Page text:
Governor-elect Larry Hogan begins his county-by-county "thank-you tour" in St. Mary's County at the Veterans Day parade in Leonardtown, Md. on Tuesday. (J. Lawler Duggan/For The Washington Post)

Gov.-elect Larry Hogan (R) said Tuesday that his transition team is working hard to “put a government together” but that he does not plan to talk publicly about substantive policy issues until he is sworn in.

Hogan’s message to those trying to figure out his stances on issues such as whether to move forward with the light-rail Purple Line between Bethesda and New Carrollton: “They should just keep on guessing, because I’m going to be governor Jan. 21, and we will start talking about policy then.”

Hogan spoke to reporters at a Veterans Day parade in St. Mary’s County, his first public appearance since the morning after his decisive upset over Lt. Gov. Anthony G. Brown (D). “We’ve got 21 / 2 months,” Hogan said of his transition period. “And we are going to make sure we get it done right.”

The Republican, who owns a real estate company in Anne Arundel County, was ebullient as he dashed from one side of the parade route to the other, receiving a hero’s welcome.

He won nearly 73 percent of the vote in St. Mary’s, a largely rural county about 45 miles southeast of Washington. Aides said he will visit every county in coming months as part of a “thank-you tour.”

Hogan’s path to the Md. governor’s office

“One of the reasons why we were successful in this race is that we talked to real people every day, tens of thousands of them from every single county across the state,” Hogan said. “I am not going to be off in an ivory tower in Annapolis. We are going to get out and talk with people as much as we can.”

Meeting with officials

Hogan is scheduled to have breakfast in Prince George’s County on Wednesday morning with Senate President Thomas V. Mike Miller Jr. (D-Calvert), whom Hogan has known since his youth. The governor-elect and House Speaker Michael E. Busch (D-Anne Arundel) have a meeting scheduled Thursday.

Hogan has a transition office at the state’s Department of Natural Resources headquarters, just outside downtown Annapolis, and space in a downtown Baltimore office building.

But he and his aides so far have met privately at his campaign office in Annapolis. Hogan has spent a lot of time on the phone, aides said, thanking supporters and seeking advice.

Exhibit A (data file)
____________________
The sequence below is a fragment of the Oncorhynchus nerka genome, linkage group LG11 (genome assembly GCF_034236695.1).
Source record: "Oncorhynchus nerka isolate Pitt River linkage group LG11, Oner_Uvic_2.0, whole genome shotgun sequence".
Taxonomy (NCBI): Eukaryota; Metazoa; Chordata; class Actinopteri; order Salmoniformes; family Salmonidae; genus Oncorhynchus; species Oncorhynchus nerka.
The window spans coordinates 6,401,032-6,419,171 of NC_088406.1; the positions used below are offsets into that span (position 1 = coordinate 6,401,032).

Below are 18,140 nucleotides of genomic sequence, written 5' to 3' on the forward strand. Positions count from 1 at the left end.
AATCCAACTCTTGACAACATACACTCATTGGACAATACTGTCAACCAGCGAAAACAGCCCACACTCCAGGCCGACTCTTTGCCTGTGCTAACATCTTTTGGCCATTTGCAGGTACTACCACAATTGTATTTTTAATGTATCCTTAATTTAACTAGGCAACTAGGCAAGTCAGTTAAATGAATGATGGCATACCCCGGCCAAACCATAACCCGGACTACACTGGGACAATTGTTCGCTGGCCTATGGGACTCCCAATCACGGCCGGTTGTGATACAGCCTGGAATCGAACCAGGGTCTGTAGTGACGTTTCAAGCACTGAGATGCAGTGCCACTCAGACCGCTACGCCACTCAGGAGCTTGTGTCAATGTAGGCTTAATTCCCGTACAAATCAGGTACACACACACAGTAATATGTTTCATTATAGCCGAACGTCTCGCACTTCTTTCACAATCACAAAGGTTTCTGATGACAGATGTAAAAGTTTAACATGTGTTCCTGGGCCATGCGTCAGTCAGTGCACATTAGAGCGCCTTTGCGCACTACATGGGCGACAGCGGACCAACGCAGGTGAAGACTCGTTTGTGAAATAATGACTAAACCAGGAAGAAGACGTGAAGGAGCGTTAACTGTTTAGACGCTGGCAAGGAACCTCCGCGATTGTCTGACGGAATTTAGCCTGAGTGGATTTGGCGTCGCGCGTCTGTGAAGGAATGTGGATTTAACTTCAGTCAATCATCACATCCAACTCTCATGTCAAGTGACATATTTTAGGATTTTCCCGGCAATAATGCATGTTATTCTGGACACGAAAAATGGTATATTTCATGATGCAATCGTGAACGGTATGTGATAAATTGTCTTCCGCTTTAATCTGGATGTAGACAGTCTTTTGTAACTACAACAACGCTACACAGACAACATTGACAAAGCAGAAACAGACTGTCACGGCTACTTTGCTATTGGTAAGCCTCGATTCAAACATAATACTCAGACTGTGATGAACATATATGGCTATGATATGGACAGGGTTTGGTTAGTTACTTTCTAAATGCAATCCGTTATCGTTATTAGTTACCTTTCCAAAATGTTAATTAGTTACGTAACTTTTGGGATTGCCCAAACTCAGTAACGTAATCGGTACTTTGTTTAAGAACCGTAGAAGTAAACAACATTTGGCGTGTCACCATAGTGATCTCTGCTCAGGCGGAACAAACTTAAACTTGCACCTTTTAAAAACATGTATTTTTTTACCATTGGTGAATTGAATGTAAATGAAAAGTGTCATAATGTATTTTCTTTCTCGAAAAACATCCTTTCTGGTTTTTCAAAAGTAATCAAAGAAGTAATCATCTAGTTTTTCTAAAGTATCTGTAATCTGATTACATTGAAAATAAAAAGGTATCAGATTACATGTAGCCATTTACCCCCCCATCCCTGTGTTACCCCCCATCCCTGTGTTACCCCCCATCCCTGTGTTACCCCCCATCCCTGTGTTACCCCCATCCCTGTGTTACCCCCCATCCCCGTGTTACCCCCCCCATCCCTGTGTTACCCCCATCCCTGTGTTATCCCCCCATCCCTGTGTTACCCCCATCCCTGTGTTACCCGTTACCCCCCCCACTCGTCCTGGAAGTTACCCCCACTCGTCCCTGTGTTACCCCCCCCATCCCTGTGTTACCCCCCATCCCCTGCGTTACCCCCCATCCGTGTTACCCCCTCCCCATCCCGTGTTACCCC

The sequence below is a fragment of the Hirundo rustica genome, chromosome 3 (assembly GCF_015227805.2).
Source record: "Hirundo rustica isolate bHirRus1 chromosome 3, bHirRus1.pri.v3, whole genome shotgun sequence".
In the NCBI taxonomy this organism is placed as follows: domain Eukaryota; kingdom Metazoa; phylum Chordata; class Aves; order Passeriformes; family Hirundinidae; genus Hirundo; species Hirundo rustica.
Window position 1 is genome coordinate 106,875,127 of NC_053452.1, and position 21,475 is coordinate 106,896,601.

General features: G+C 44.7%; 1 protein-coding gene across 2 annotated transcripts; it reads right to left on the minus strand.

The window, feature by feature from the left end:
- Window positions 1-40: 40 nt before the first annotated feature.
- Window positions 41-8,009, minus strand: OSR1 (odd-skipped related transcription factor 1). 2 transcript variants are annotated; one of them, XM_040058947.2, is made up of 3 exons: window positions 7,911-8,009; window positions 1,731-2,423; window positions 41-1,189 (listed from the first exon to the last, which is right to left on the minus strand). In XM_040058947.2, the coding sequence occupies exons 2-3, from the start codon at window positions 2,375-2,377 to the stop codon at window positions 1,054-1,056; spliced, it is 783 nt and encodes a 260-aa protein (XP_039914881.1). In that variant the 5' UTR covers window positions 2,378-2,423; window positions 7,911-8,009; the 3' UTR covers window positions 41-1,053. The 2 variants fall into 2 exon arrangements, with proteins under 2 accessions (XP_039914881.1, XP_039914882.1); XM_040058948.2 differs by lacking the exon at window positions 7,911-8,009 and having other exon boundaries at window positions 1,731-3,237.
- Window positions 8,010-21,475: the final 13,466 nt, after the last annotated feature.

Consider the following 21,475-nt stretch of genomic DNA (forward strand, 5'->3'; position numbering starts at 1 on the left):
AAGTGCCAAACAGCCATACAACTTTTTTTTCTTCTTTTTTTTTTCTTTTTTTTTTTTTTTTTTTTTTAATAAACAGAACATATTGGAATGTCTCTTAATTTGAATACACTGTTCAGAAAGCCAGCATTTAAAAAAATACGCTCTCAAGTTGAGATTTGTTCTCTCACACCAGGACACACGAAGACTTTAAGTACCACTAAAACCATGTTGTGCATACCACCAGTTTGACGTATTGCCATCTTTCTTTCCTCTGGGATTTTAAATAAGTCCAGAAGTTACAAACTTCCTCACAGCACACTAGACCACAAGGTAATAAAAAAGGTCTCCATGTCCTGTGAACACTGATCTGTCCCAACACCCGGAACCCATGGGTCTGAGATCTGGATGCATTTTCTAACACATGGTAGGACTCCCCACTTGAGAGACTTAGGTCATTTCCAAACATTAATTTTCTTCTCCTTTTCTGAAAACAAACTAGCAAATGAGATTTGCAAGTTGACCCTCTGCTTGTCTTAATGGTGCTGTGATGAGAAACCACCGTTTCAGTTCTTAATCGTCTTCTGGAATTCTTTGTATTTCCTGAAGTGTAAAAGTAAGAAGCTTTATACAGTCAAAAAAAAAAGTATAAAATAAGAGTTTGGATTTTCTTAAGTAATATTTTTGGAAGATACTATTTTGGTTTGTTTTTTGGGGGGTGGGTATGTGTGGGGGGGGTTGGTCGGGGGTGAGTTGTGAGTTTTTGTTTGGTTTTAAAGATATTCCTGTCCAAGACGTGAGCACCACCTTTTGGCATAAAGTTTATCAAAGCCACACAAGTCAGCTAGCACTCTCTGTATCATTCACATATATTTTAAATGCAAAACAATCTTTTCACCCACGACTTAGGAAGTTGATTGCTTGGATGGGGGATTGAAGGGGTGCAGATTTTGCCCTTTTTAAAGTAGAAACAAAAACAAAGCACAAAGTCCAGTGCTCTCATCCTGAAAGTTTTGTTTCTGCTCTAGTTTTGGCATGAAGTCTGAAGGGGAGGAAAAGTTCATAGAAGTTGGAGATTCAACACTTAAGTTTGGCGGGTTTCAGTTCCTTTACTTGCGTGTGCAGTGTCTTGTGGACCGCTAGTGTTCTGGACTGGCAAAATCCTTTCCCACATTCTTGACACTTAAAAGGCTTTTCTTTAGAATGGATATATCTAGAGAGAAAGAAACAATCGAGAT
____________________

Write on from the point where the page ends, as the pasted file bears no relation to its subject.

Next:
“I’ve gotten thousands of calls and texts and e-mails and text messages. People are reaching out from all over the place,” Hogan said. “But we’re just going to carefully go about the order of business of transition.”

Hogan took a couple of days off after the election, aides said, and will fly to Denver this weekend for a “Seminar for New Governors” offered by the National Governors Association.

In coming weeks, Hogan is expected to announce his senior staff and about two dozen members of his Cabinet.

He has promised to build a bipartisan team to replace the top level of the administration of outgoing Gov. Martin O’Malley (D).

Del. Anthony J. O’Donnell (R-Calvert), a Navy veteran who also marched in the parade, said Hogan deserves time to pull his administration together, particularly given the change in political parties.

“Everyone thinks it’s a week after the election and everything should be set,” O’Donnell said. “But it takes a little longer than that. . . . We’re talking about a lot of moving parts.”

In addition to the parade, the governor-elect participated in a solemn wreath-laying ceremony with other politicians, including Rep. Steny H. Hoyer (D-Md.), and with the families of three slain soldiers from St. Mary’s: Army Spec. Raymond J. Faulstich, Army Sgt. Ryan Patrick Baumann and Army Cpl. Matthew P. Wallace.

At the parade

The mood stood in stark contrast to the upbeat atmosphere of the parade a short time earlier.

Parades were a campaign staple for Hogan, who often sprinted along routes to meet as many prospective voters as possible, saying he was running for governor. His staff learned to pack extra polo shirts so the sweat-drenched candidate could change between events.

On Tuesday, he at first said he would walk but quickly broke into a run, high-fiving children, petting dogs, signing autographs and posing for photos.

At one point, trailed by his new security entourage, he dashed down the middle of the street, both hands up in the air and waving to the cheering crowd.

“First time in so long that my vote counted,” a woman shouted as soon as she saw him. “Thanks! We are so excited!”

“You’re going to do great things,” another woman told him as he shook her hand.

Hogan responded: “We’re going to try our best.”

“You did it!” said a guy in the crowd.

We did it,” Hogan told him.

As Hogan ran into the downtown square, the parade announcer appropriated his campaign motto: “Change has come to Maryland.”

By then, the governor-elect had sweated through his dress shirt. Luckily, he had another on hand.